For years, CEED Lending has been helping Michigan businesses obtain funding they may not otherwise have been able to get.
And while CEED – the lending arm of the Great Lakes Women’s Business Council — has helped countless businesses over the years, the success of its programs hasn’t stepped its leaders from finding new ways to help small businesses.
CEED’s latest effort is the Oakland County Revolving Loan Fund, a $4 million initiative to help small businesses in Oakland County retain and add jobs and make improvements that move them forward in business.
The OCRLF is a lending program funded with a $3 million grant from the Economic Development Administration in Washington, D.C., and a $1 million contribution from Oakland County.
The fund provides loans ranging from $50,000 to $200,000.
“Dollars can be used to purchase equipment, inventory, we can use them for fixed assets,” said Belinda Dubois, CEED’s lending manager. “They can be used for improvements, if a business is moving into a new space and they need money for the buildout, these funds can be used for that.”
The OCRLF is the newest of three lending options available from CEED, and is designed to fill in any gaps left by the limitations of the other two.
Other lending options provided by CEED include:
- CEED’s microloan program, a decades-old product of the U.S. Small Business Administration. Dubois pointed out CEED was one of the early providers of the program, as far back as some 35 years.
- CEED’s LIFT Loan program is funded by new dollars CEED secured from the U.S. Treasury, made available because of CEED’s Community Development Financial Institution (CDFI) designation. CEED’s mission is to help minorities, women, and underserved markets; eligible businesses must be in Macomb, Oakland or Wayne Counties.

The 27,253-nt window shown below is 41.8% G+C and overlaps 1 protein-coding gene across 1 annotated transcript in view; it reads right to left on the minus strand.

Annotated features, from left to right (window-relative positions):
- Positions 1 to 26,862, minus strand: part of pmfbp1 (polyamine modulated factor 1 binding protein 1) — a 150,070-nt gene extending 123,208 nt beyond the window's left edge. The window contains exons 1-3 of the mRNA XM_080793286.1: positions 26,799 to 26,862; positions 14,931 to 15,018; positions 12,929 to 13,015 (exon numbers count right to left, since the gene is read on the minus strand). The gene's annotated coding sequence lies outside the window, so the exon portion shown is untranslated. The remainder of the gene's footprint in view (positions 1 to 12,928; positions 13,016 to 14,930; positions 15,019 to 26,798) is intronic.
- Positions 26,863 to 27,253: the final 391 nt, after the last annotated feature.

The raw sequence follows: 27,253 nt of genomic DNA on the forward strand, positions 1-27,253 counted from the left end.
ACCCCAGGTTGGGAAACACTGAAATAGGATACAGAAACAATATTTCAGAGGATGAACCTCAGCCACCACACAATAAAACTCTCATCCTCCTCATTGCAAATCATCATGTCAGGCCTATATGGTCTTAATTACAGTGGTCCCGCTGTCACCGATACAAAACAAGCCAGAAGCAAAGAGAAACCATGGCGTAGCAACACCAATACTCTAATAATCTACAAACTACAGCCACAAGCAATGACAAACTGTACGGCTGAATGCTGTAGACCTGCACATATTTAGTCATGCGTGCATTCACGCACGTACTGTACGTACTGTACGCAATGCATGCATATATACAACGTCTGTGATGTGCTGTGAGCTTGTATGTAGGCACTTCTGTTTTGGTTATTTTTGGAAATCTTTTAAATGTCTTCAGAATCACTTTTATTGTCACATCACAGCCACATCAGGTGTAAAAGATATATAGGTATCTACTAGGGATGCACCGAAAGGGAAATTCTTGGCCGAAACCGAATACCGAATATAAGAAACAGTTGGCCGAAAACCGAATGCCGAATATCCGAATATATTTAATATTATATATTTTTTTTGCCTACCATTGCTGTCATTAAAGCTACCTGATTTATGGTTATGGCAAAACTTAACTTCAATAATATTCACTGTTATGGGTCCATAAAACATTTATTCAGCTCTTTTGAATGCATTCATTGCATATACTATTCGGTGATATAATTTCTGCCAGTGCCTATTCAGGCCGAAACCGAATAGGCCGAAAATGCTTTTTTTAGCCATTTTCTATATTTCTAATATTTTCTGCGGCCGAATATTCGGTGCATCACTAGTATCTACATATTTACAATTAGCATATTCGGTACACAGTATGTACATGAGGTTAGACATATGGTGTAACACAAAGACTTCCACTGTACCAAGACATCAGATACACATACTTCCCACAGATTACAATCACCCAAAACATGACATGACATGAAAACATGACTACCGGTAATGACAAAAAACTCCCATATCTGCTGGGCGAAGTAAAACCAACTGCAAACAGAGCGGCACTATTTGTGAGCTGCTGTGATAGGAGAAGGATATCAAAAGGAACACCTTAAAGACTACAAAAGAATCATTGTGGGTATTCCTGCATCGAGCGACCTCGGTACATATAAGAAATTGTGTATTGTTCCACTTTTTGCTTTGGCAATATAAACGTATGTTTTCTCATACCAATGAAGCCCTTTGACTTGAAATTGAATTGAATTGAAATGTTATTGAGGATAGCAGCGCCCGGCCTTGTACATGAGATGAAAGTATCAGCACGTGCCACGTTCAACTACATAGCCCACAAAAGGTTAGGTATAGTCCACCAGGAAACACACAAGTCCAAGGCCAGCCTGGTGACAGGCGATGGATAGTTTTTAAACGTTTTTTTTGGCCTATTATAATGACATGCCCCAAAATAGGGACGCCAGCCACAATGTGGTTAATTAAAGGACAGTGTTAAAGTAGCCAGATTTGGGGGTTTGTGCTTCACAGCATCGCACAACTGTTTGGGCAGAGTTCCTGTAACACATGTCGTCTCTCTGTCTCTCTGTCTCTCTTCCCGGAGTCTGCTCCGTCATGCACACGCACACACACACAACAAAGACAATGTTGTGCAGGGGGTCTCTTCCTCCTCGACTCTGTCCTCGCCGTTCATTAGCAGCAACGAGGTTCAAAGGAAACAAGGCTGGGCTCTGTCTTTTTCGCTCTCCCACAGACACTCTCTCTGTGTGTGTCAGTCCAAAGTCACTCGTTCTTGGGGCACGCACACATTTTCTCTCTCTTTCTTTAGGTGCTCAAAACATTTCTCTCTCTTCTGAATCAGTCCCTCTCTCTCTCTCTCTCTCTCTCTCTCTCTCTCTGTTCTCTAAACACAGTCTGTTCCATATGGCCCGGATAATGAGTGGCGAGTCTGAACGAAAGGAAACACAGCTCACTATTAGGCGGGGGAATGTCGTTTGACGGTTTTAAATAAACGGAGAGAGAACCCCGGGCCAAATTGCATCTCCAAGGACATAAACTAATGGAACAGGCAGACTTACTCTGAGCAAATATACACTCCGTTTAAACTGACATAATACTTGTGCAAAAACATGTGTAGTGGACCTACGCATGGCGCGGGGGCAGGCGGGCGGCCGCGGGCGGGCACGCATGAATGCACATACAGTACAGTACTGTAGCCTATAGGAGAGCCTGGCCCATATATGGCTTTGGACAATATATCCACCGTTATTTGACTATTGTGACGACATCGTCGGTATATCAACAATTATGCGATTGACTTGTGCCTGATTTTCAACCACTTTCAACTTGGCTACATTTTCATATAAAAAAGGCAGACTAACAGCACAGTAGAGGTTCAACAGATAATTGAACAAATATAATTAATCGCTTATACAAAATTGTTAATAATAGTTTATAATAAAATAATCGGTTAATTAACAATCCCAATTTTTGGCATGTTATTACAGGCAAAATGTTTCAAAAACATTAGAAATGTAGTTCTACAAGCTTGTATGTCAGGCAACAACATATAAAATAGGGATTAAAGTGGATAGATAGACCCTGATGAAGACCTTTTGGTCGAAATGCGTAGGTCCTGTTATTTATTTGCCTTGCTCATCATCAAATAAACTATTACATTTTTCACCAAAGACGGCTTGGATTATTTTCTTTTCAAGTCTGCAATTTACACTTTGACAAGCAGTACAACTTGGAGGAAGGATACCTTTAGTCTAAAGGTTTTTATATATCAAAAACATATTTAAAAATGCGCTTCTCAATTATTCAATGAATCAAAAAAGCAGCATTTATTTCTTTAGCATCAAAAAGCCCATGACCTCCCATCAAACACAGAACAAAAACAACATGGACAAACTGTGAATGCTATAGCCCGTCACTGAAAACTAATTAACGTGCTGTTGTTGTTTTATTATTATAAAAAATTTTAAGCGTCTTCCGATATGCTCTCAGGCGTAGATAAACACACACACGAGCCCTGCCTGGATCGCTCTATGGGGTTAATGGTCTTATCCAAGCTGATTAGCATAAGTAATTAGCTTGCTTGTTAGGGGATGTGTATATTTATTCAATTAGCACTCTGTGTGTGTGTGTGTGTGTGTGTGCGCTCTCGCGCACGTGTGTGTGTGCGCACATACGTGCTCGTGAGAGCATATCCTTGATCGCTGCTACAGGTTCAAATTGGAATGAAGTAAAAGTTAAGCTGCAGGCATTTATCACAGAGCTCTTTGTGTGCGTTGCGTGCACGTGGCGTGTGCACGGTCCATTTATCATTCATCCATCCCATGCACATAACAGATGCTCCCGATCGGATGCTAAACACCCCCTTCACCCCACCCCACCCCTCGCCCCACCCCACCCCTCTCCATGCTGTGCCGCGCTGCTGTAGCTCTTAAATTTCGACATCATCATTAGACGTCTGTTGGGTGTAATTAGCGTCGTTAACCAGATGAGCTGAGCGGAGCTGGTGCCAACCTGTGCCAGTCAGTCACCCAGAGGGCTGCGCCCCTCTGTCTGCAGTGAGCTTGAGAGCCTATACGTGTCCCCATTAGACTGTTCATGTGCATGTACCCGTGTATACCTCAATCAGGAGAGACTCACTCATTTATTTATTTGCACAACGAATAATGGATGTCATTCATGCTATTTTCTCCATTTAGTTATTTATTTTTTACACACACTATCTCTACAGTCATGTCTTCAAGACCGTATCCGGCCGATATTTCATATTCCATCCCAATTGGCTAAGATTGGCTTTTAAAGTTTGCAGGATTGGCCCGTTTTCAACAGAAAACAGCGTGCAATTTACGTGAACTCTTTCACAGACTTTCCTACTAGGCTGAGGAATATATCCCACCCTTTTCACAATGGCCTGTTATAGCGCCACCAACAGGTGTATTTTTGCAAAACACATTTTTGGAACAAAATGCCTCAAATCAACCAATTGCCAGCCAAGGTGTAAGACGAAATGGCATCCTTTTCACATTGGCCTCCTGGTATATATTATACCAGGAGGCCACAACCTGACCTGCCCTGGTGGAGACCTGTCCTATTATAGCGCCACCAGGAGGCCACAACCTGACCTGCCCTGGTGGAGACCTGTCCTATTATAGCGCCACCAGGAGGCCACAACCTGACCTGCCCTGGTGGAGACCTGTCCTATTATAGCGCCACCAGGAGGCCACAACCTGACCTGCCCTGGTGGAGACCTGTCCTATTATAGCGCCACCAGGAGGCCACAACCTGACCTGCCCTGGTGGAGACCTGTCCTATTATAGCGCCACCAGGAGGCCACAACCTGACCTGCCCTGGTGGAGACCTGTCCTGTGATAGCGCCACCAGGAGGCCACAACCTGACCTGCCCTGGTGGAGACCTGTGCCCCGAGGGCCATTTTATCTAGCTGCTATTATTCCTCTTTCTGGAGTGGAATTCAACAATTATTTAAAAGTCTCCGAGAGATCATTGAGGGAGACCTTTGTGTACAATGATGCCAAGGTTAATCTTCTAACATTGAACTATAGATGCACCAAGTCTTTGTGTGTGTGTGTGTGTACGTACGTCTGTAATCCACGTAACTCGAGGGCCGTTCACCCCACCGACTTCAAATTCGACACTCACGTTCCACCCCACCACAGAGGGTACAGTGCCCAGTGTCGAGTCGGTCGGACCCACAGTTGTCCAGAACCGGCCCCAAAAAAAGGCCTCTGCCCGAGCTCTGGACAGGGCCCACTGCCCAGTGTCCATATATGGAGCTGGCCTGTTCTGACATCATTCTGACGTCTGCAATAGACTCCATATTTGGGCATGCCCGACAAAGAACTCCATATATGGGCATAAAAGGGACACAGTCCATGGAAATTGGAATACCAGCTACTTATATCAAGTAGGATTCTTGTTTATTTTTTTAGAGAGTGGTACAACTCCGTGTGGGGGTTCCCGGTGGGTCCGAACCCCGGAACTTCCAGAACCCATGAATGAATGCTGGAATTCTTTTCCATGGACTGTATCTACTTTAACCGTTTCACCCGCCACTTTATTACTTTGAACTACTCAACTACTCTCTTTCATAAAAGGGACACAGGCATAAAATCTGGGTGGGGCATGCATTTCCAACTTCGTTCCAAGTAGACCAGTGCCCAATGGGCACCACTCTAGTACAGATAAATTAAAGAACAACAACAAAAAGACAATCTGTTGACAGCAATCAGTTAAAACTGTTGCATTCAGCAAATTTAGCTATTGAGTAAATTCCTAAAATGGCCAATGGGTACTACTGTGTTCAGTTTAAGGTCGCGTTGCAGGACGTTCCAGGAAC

“The LIFT loan fits in places where the microloan doesn’t,” Dubois said. “This kind of loan is a deal we really want to do, but (for whatever reason) it doesn’t fit into the microloan process. We have flexibility to make it a LIFT loan.”
The lending limit on the microloans is $50,000 and the limit on the LIFT loans is $75,000. And the starting level on another SBA loan program – SBA 504 loans – is $250,000.
That leaves a funding gap Dubois said the OCRLF was created to help fill.
“It really fills a gap in the financing ecosystem right now,” she said. “There is a gap between 50,000 and 250,000, so the revolving loan fund fills that gap.”
The loans are intended to be used in a combined way with other, more-traditional funding. For example, Dubois said if there’s a customer that goes to a lender for a loan of $450,000 and the lender tells the business, “We really want to do this, but we can only loan you $300,000.”
“That’s where we come in; we fill the gap,” Dubois said. “Over the last five years we’ve seen that $50,000 is a nice amount, but it’s not enough for a lot of businesses, especially if they’re existing businesses. This is a loan product that can be used in conjunction with other financing.”
The loans issued under the various programs are just that: Loans, not grants. Dubois said CEED stays “as flexible as we can with our terms.”
“These are loans for someone who cannot secure all of the traditional financing,” she pointed out. “We try and make it as easy as we can for (borrowers). The interest rates are very competitive, particularly for high-risk loans.
The OCRLF loans, Dubois said, are all about helping businesses keep jobs.
“One of the things that’s important aboutit is job growth,” Dubois said. “Deals are going to be very important as we are either saving jobs or adding jobs.”
Information on CEED Lending and its programs can be found at CEED Lending – Great Lakes WBC.